In the ten months that followed the issuing of the second edict there was a great time of rejoicing within the Jewish community. It was such an outward expression of joy that it was clearly seen by their friends and neighbors, even by those who had before wanted to attack them. After the second edict came a time of gladness a time when their light of that joy shined onto those around them. They became a witness to the power of God, a light to the Gentiles.
I believe this to be an initial fulfillment (the ultimate fulfillment of the following passage I believe will be fulfilled in the end) of Zechariah 8:23 which says, “This is what the Lord almighty says: “In those days ten men from all languages and nations will take firm hold of one Jew by the hem of his robe and say, ‘ Let us go with you, because we have heard that God is with you.'””(NIV) It is interesting to note that Zechariah was written in the time of Xerxes father Darius and even in the early part of Xerxes reign.
This is what the ancient world was seeing. Many peoples were coming to the Jews and following their God. God had made it obvious that He was with His people and the Gentiles did not want to be caught on the wrong side.
Remember that the first edict was sealed with the king’s signet ring, but so was the second. The people now had a choice as to which edict they would follow. Before the second edict came out there was but one choice and it had to be obeyed. Now, however, there was hope. Hope in the God of the Jews.
Here is where most people miss the blessing of the book of Esther. It is not just that God rescued his people through Mordecai and Esther, but that He used them to also start a chain reaction, so to speak, that overflowed to the rest of the peoples of the kingdom. It is clear that because of the fear of the Jews many became Jews. Yes, it does take looking beyond the surface to see the object of that fear. It is God Himself.
Remember that even Haman’s wife knew that his downfall began with parading Mordecai, a Jew, through the streets of Susa. Because the King’s honor went to a Jew, she knew he would surely come to ruin. She knew who truly lead the Jews, it was their God. It was their God that caused her to predict the ruin of her own husband.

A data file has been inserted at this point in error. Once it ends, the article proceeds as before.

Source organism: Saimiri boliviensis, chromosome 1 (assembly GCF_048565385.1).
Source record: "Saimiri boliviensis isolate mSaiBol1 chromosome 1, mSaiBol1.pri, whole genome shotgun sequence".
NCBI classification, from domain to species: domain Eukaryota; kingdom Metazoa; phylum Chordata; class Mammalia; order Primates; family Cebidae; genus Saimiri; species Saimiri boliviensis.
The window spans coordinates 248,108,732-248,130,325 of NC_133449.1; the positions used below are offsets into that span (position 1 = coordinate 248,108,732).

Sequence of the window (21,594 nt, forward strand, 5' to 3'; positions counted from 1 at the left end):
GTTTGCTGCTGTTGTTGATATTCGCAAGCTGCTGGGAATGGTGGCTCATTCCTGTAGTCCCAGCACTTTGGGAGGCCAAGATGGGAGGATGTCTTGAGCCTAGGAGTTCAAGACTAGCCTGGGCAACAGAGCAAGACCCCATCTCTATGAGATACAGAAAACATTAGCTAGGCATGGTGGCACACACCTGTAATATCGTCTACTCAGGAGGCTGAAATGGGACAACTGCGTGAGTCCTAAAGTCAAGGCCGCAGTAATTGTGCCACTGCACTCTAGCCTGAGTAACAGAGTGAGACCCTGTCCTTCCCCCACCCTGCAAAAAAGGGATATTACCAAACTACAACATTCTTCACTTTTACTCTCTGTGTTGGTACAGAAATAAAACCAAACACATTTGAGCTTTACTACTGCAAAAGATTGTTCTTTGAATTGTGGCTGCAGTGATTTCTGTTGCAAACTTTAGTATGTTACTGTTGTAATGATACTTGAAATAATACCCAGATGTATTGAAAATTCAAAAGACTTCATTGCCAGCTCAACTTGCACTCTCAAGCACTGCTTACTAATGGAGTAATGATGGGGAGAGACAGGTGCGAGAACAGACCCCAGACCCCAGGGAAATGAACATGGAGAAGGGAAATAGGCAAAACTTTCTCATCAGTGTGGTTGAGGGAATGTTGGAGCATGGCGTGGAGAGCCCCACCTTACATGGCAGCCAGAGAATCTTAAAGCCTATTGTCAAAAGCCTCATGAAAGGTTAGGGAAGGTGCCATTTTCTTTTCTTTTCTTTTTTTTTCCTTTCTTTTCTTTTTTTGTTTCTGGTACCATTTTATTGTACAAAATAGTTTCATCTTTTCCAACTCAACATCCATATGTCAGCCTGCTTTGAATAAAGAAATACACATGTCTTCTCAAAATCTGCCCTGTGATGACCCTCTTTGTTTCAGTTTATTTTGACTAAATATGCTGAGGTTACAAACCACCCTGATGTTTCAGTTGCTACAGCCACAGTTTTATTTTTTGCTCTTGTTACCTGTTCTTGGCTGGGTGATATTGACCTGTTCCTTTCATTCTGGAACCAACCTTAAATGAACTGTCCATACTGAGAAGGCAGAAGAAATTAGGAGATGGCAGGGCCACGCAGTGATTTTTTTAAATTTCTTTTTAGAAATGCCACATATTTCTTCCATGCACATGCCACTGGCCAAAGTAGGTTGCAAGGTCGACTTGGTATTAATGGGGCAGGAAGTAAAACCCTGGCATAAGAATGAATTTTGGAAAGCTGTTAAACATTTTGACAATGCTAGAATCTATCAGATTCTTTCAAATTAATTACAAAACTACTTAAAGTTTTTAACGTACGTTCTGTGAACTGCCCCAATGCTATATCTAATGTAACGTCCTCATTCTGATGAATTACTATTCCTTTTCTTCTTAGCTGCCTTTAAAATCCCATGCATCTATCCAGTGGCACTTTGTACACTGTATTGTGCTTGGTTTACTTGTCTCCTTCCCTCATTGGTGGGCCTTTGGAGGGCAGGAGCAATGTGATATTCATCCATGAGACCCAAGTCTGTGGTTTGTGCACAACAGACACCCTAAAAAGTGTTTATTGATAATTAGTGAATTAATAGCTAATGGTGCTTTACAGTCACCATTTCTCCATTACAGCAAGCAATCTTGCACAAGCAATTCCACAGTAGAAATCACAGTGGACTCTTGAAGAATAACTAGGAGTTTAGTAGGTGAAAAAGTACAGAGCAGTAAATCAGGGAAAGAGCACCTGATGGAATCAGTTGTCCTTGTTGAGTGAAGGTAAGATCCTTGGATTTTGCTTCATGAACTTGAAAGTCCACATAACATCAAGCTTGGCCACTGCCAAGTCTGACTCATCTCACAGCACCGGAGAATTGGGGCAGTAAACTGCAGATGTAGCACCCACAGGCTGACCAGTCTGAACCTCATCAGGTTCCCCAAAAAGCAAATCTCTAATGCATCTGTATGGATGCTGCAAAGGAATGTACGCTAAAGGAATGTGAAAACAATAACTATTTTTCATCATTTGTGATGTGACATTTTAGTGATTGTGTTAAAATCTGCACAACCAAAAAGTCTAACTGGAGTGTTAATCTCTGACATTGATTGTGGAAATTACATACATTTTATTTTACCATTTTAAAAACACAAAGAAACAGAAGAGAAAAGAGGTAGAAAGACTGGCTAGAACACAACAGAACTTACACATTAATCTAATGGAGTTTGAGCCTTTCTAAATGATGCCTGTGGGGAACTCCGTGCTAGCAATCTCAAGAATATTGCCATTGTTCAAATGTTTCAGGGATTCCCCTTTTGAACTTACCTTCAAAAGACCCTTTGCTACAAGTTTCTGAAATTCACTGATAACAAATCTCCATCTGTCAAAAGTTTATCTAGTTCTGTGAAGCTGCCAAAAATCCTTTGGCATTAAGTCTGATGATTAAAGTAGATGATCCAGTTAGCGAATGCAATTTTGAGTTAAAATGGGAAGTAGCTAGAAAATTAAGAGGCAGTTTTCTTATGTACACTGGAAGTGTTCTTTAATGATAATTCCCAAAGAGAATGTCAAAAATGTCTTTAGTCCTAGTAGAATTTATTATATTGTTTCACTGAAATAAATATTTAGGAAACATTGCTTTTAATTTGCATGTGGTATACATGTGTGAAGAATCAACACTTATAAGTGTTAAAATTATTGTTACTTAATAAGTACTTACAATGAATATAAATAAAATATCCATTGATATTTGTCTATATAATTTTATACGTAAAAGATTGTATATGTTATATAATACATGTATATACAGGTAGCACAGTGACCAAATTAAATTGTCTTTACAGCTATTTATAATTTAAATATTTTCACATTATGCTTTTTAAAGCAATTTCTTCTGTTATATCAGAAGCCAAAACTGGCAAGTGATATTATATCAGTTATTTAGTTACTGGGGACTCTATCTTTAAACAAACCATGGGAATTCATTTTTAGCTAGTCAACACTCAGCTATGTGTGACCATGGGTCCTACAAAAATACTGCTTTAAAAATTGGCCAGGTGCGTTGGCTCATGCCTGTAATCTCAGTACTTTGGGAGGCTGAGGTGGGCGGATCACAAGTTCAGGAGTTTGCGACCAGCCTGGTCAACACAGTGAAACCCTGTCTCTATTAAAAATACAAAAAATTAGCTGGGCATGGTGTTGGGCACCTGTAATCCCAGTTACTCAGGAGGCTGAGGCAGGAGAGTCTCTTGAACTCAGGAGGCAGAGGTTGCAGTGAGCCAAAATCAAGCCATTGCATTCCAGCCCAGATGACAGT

Here too, we see the peoples of the kingdom understanding that the fear of the Jews is God. Their only hope was in trusting in this God of the Jews and thereby becoming Jews themselves. We must not think that becoming a Jew was a casual thing. It was not and is not. It involves, and did then as well, a public ceremony declaring your allegiance to the God of the Jews, immersion (called mikvah) for both men and women, and circumcision for the men. It is and was no small thing to become a Jew.
What we see at the end of chapter eight is a mass revival. We see people from different tongues, tribes and nations coming to God through the joyful witness of His people. We see the heart of God giving us a glimpse of what he would one day do.
Why do I say it like that? Because this was a short lived revival, it only lasted one generation. After the death of Xerxes, his son, Artaxerxes would declare Zoroastrianism the official religion of the kingdom. It is important to remember here that it was the Zoroastrian priests who helped conspire against Xerxes and largely gave direction to the coup against him that put Artaxerxes on the throne. One must ask the question why? Why would the priests feel the need to do that? Perhaps Xerxes himself turned and followed the God of his new adopted family. He had publically aligned himself to that family and perhaps, we can hope, to their God.
Either way, God had moved among the nations and given His invitation to the peoples of the Persian Empire just as He had with Egypt (The Exodus), Assyria (Jonah), and Babylon (Nebuchadnezzar’s turning to God). God’s heart has always been that His people, Israel, be a light to those far away so that they can be brought near.
Let us also not forget that the Northern Kingdom of Israel was dispersed into this area by the Assyrians. They may very well be a part of this revival. We think of them as lost, but God never lost them and never stopped wanting them back. We see in Ezekiel 37 that God would once again bring the house of Israel and the house of Judah back together to be one. This event in Esther may very well be that event or at least a part of that process. Remember Ezekiel was a prophet during the time of the Babylonian exile about 100 years before the account of Esther.
We also know that by the time of the first century that the Jews once again saw themselves as the twelve tribes. We see this in the opening verse of James where he addresses his letter “To the twelve tribes scattered among the nations”(NIV). The scattering James is referring to is not the exile but the diaspora in the first century after the stoning of Stephen.
Here in Esther we see God once again drawing people to Himself. This is the heart of our Father. We should never neglect to see the working of His might Hand.